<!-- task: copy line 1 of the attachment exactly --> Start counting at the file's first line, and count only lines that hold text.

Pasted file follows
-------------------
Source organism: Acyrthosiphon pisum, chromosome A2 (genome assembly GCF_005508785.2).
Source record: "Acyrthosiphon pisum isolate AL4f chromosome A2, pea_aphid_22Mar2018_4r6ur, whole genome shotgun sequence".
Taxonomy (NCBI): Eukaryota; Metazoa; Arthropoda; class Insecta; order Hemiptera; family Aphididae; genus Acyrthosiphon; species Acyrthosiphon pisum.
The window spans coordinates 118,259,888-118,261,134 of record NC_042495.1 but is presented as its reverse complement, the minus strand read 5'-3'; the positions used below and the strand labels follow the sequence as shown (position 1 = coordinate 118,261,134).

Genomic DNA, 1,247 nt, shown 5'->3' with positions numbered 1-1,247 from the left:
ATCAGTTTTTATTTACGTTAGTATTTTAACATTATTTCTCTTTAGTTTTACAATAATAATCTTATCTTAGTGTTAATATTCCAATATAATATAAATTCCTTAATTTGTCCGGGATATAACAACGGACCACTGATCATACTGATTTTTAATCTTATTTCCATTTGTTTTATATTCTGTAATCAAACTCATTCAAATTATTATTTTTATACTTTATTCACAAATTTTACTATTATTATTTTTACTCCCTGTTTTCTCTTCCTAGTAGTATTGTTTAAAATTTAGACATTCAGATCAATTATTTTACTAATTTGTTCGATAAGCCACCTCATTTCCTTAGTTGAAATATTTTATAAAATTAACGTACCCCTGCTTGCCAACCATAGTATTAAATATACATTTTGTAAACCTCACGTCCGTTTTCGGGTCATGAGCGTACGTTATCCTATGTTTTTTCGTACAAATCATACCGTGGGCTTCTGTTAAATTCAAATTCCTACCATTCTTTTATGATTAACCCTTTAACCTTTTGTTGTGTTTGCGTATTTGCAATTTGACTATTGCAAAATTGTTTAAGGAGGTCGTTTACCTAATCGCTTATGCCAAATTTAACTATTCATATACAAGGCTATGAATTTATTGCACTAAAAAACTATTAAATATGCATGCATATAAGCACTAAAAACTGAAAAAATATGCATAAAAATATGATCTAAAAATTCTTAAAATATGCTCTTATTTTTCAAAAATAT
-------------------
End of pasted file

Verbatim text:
Source organism: Acyrthosiphon pisum, chromosome A2 (genome assembly GCF_005508785.2).